Published 20/04/2020

Read time: 5 minutes


Step one: have a goal

So you’ve decided to create an e-newsletter for your leads and patients - great! But what’s the point?

In order to make the time and effort of creating and maintaining an e-newsletter worthwhile, you need to have a plan - and that plan needs to have a clear and achievable goal.

So before you put pen to paper and start writing your newsletters, take a moment to think about what you what to achieve with them; are you looking to create a connection with your patients and your leads; promote the practice brand and offerings; or increase your treatment uptake rate by sending out regular offers and treatment promotions?


Step two: plan your content

    Once you’ve solidified the point of the newsletter, it’s time to determine what the content you’ll populate the newsletters with.

    If you’re going for a more general goal, to improve your relationship with patients and leads, then general advice is to make content 90% educational and 10% promotional. With that in mind, think about creating short ‘content blocks’ that hit regular topics or themes such as:

    • Practice and treatment news
    • Team updates
    • Events, dates to remember, offers
    • Tips, how-to’s, and tutorials
    • Positive reviews and testimonials.
    National Wildlife Federation e-newsletter example


    Step three: craft your subject lines carefully

      While technically the ‘Subject Line’ is part of the newsletter content, it deserves a special mention.

      An email’s subject line can make or break that email’s open rate. 35% open emails based on the subject line only, while 69% report an email as spam based on the content of the subject line.

      So don’t just pick a subject line like “Dental Practice Monthly Newsletter” - give it a bit of jazz; make it snappy; make it enticing.

      It can also pay off to add personalisation to the Subject Line, as this has been shown to increase open rates. You should have at least the first name for any newsletter subscriber, so take advantage of your merge tags and reference the recipient’s name in the subject line.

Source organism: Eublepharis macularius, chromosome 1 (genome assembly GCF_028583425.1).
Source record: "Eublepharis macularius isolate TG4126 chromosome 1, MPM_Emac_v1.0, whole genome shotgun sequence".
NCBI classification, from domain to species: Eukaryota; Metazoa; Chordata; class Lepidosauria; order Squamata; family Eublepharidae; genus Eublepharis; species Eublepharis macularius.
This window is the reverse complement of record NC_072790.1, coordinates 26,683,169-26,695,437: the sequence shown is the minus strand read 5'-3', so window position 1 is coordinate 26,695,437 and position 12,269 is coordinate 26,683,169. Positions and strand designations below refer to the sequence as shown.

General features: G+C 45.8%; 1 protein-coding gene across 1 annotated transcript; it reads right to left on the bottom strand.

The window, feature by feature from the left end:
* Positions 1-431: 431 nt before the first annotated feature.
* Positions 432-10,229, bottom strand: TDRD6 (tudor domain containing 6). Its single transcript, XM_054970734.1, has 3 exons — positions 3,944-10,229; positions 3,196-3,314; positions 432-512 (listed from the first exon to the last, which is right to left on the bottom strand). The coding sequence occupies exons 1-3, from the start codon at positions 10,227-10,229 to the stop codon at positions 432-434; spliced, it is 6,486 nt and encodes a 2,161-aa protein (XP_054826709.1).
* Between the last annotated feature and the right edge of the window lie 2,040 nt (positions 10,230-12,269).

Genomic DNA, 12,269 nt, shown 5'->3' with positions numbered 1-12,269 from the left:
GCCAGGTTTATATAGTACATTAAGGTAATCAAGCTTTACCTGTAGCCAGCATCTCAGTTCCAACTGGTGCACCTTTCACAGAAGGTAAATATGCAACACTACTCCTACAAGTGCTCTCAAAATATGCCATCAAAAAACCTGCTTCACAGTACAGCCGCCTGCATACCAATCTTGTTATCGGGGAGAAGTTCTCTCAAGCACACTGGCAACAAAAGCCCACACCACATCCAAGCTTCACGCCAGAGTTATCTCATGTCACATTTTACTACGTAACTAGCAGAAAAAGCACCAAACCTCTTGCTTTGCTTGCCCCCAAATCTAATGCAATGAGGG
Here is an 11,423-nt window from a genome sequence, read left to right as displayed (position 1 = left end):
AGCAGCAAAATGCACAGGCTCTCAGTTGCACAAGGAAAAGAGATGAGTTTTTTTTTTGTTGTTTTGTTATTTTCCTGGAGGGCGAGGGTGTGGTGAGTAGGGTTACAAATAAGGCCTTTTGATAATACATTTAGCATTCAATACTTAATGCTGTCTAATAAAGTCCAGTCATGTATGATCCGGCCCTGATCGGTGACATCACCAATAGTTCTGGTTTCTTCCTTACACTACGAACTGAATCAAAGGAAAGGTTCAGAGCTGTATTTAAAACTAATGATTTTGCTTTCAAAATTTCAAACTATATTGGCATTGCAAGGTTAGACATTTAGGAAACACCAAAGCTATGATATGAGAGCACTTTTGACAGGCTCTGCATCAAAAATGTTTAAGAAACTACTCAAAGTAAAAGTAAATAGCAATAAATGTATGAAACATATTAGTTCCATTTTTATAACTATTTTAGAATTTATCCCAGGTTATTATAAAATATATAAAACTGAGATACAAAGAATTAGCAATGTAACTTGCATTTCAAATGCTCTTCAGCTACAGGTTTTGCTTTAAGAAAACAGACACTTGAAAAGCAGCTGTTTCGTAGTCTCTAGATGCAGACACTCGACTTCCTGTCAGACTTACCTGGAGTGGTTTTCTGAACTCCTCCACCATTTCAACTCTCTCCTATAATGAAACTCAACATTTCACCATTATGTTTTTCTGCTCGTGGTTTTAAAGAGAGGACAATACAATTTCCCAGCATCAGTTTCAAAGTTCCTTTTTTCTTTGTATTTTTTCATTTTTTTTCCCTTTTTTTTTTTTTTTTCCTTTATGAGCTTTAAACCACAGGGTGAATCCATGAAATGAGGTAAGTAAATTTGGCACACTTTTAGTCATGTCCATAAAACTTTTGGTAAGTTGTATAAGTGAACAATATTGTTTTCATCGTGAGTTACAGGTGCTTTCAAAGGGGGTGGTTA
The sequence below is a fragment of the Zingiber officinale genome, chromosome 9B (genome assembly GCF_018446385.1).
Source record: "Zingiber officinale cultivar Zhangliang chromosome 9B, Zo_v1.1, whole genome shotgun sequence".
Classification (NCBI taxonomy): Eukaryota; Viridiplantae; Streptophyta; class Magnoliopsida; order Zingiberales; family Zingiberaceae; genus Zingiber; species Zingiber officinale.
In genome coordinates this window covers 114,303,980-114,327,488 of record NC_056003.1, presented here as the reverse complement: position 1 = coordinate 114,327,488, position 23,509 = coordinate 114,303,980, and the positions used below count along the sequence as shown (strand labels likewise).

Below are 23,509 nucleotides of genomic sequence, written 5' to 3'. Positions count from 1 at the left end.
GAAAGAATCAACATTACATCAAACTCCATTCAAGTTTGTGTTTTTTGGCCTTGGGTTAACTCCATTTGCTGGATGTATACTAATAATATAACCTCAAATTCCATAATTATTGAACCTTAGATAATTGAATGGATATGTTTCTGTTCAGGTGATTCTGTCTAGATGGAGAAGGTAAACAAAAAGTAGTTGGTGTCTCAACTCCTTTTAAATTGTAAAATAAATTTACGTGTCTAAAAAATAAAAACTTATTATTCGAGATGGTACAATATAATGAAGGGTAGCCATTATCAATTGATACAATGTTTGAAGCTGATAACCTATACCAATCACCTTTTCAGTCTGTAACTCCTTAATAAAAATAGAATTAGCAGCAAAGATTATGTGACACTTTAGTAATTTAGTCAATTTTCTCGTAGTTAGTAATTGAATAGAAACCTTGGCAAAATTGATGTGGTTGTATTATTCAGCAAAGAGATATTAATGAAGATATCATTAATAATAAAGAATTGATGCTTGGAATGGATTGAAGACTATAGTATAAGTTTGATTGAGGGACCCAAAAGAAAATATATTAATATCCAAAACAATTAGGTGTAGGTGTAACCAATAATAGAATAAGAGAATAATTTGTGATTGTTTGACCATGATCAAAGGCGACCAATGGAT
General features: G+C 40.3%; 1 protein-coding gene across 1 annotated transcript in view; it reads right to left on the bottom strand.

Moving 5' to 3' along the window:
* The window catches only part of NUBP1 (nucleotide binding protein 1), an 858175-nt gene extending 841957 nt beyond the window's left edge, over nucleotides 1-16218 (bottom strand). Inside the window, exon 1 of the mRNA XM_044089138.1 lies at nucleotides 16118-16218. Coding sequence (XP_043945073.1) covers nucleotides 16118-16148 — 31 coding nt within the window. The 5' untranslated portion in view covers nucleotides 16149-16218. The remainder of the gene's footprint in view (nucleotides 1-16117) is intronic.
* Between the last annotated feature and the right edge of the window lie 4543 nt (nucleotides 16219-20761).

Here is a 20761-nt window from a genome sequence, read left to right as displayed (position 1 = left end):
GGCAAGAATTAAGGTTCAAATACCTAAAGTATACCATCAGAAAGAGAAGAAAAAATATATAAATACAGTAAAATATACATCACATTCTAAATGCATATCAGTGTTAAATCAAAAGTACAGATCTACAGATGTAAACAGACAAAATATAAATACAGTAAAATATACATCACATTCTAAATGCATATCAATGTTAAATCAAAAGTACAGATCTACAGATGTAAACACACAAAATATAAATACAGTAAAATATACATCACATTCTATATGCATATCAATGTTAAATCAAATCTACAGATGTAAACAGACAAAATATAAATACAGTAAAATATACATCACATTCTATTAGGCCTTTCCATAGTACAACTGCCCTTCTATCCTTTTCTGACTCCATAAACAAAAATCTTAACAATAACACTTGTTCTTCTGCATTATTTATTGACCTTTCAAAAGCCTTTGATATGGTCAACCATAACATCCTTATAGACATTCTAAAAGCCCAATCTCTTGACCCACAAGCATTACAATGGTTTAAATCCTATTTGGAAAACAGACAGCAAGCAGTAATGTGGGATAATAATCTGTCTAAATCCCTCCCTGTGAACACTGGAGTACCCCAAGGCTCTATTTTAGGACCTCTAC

Step four: think about design

        Research shows that the average time spent reading a newsletter is just 51 seconds. In order to hold on to that short attention span, the email needs to look appealing and eye-catching.

        Try to keep content short and easily scannable - avoid the use of single, lengthy paragraphs and instead intersperse your email with content blocks and brief blurbs.

        The human brain processes visuals 60,000 times faster than text, so using images can be a great way to break up a big piece of text or copy. If you’ve got pictures of the practice, the team, your recent complex treatment before and after pictures - use them! Just avoid too many stock images of smiling models or actors - especially if your goal is relationship building.

        Away luggage e-newsletter example



        Step five: be consistent with your sending

          As with all marketing, consistency is key to success - if you’re promising a regular, weekly or monthly newsletter, then make sure you commit to that schedule and send the newsletter on a regular basis.

          From a compliance perspective, you also want to make sure that it’s nice and easy for a recipient to unsubscribe from the e-newsletter - yes, it’s hard to accept that someone isn’t loving your content, but it’s essential for your brand, reputation, and compliance with GDPR to make that available. Most deployment services will automatically add this in.



          How can DenGro help?

          Here at DenGro, we specialise in how to communicate with your leads - and your patients. If you’re inspired to create an e-newsletter and need a sounding board for your ideas and plans, just give us a shout by emailing support@dengro.com or open a chat window in the bottom right-hand corner.

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